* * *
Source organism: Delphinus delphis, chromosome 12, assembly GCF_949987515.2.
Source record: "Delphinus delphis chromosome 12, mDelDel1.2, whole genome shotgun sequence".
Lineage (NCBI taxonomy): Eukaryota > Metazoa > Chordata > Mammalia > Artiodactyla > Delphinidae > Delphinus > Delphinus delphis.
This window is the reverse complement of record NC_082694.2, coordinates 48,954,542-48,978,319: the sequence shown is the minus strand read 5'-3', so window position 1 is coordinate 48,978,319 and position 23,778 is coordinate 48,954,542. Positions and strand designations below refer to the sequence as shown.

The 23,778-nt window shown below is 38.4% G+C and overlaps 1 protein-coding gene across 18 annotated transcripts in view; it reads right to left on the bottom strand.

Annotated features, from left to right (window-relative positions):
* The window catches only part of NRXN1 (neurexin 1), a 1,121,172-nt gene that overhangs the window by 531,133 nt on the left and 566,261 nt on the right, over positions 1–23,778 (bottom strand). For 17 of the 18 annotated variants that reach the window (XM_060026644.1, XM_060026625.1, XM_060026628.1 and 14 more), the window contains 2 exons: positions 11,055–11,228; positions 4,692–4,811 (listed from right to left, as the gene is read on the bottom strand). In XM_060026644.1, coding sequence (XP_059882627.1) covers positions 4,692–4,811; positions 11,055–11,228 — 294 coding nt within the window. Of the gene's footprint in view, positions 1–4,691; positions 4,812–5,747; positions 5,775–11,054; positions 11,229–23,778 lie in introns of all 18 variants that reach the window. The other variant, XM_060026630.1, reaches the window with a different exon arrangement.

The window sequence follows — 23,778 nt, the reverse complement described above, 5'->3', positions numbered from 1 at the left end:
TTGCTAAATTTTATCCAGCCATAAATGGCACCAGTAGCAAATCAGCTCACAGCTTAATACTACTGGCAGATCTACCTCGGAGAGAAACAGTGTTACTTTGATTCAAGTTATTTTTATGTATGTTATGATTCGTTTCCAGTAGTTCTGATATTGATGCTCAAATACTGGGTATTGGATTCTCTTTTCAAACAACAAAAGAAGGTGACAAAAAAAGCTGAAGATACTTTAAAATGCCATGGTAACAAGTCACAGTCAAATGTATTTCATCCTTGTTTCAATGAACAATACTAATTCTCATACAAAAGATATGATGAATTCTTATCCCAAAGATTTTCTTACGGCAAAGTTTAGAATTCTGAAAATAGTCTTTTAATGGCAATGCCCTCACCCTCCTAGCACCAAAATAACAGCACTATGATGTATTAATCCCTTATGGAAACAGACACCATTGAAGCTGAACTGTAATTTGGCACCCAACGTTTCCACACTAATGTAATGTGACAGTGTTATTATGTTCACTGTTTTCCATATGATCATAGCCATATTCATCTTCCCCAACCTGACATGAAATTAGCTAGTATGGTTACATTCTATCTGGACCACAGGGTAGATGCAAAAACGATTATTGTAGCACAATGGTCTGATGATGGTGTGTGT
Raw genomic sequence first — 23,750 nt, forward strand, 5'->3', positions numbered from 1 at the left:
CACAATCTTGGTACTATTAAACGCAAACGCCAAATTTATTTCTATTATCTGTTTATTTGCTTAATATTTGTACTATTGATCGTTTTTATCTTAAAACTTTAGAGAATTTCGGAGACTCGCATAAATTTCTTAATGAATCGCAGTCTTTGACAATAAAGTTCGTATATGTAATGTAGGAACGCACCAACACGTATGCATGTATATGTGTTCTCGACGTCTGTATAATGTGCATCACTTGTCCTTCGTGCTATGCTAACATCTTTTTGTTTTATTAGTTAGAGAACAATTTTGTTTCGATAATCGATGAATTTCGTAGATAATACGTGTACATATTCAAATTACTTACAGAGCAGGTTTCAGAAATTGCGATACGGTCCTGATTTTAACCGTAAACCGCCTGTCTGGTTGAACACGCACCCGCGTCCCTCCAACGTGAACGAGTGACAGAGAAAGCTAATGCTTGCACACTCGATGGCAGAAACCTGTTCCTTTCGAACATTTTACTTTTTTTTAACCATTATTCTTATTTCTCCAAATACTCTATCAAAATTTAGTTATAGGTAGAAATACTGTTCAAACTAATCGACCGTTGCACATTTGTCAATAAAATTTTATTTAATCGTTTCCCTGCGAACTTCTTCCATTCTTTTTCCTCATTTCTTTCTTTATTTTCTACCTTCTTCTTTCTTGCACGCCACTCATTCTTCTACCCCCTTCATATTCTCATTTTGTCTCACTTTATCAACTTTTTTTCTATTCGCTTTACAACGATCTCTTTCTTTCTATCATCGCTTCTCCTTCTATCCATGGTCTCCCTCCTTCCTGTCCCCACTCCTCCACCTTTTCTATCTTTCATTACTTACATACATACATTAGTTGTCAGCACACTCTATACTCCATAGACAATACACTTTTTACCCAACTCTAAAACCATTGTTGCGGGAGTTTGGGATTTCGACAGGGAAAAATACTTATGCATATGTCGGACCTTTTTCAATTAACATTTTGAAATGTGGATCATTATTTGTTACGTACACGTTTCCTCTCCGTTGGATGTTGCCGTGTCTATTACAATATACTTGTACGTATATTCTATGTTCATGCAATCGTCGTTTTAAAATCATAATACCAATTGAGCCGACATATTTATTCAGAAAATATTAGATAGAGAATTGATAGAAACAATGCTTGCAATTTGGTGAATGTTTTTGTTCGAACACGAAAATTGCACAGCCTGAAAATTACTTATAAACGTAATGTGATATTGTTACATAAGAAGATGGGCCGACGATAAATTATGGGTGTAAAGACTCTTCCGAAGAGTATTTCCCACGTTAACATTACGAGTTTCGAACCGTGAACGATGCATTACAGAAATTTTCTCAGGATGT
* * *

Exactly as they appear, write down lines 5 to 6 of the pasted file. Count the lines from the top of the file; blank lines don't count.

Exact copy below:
The 23,778-nt window shown below is 38.4% G+C and overlaps 1 protein-coding gene across 18 annotated transcripts in view; it reads right to left on the bottom strand.

Annotated features, from left to right (window-relative positions):